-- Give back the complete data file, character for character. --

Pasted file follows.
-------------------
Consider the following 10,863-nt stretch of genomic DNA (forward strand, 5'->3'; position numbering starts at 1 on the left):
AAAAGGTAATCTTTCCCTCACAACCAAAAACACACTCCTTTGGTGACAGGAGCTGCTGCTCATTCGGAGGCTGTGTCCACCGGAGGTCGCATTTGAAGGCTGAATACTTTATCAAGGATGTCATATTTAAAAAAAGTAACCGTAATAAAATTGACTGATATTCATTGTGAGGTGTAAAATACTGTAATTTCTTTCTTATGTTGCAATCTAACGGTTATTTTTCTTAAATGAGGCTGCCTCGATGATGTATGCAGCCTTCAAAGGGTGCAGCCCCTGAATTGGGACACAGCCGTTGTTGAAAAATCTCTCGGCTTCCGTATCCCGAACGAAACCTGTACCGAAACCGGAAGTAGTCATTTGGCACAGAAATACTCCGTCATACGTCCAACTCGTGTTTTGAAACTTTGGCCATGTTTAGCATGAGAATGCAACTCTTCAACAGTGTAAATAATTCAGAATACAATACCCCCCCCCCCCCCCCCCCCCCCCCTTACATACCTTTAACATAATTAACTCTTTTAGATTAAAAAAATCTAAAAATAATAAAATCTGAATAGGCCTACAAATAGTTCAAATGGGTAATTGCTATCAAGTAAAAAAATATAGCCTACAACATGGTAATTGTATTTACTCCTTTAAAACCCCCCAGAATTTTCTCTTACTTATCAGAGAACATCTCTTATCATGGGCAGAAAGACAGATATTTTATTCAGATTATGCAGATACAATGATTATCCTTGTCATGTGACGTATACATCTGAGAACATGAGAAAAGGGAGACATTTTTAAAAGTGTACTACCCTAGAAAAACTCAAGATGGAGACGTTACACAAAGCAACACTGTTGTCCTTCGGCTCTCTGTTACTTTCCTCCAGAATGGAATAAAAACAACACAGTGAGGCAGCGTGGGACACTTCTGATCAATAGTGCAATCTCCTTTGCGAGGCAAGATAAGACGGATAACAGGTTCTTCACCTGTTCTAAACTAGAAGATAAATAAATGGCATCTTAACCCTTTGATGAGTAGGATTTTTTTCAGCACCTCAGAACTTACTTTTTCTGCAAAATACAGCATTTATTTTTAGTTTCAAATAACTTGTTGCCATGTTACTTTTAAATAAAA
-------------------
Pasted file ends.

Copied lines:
Consider the following 10,863-nt stretch of genomic DNA (forward strand, 5'->3'; position numbering starts at 1 on the left):
AAAAGGTAATCTTTCCCTCACAACCAAAAACACACTCCTTTGGTGACAGGAGCTGCTGCTCATTCGGAGGCTGTGTCCACCGGAGGTCGCATTTGAAGGCTGAATACTTTATCAAGGATGTCATATTTAAAAAAAGTAACCGTAATAAAATTGACTGATATTCATTGTGAGGTGTAAAATACTGTAATTTCTTTCTTATGTTGCAATCTAACGGTTATTTTTCTTAAATGAGGCTGCCTCGATGATGTATGCAGCCTTCAAAGGGTGCAGCCCCTGAATTGGGACACAGCCGTTGTTGAAAAATCTCTCGGCTTCCGTATCCCGAACGAAACCTGTACCGAAACCGGAAGTAGTCATTTGGCACAGAAATACTCCGTCATACGTCCAACTCGTGTTTTGAAACTTTGGCCATGTTTAGCATGAGAATGCAACTCTTCAACAGTGTAAATAATTCAGAATACAATACCCCCCCCCCCCCCCCCCCCCCCCCTTACATACCTTTAACATAATTAACTCTTTTAGATTAAAAAAATCTAAAAATAATAAAATCTGAATAGGCCTACAAATAGTTCAAATGGGTAATTGCTATCAAGTAAAAAAATATAGCCTACAACATGGTAATTGTATTTACTCCTTTAAAACCCCCCAGAATTTTCTCTTACTTATCAGAGAACATCTCTTATCATGGGCAGAAAGACAGATATTTTATTCAGATTATGCAGATACAATGATTATCCTTGTCATGTGACGTATACATCTGAGAACATGAGAAAAGGGAGACATTTTTAAAAGTGTACTACCCTAGAAAAACTCAAGATGGAGACGTTACACAAAGCAACACTGTTGTCCTTCGGCTCTCTGTTACTTTCCTCCAGAATGGAATAAAAACAACACAGTGAGGCAGCGTGGGACACTTCTGATCAATAGTGCAATCTCCTTTGCGAGGCAAGATAAGACGGATAACAGGTTCTTCACCTGTTCTAAACTAGAAGATAAATAAATGGCATCTTAACCCTTTGATGAGTAGGATTTTTTTCAGCACCTCAGAACTTACTTTTTCTGCAAAATACAGCATTTATTTTTAGTTTCAAATAACTTGTTGCCATGTTACTTTTAAATAAAA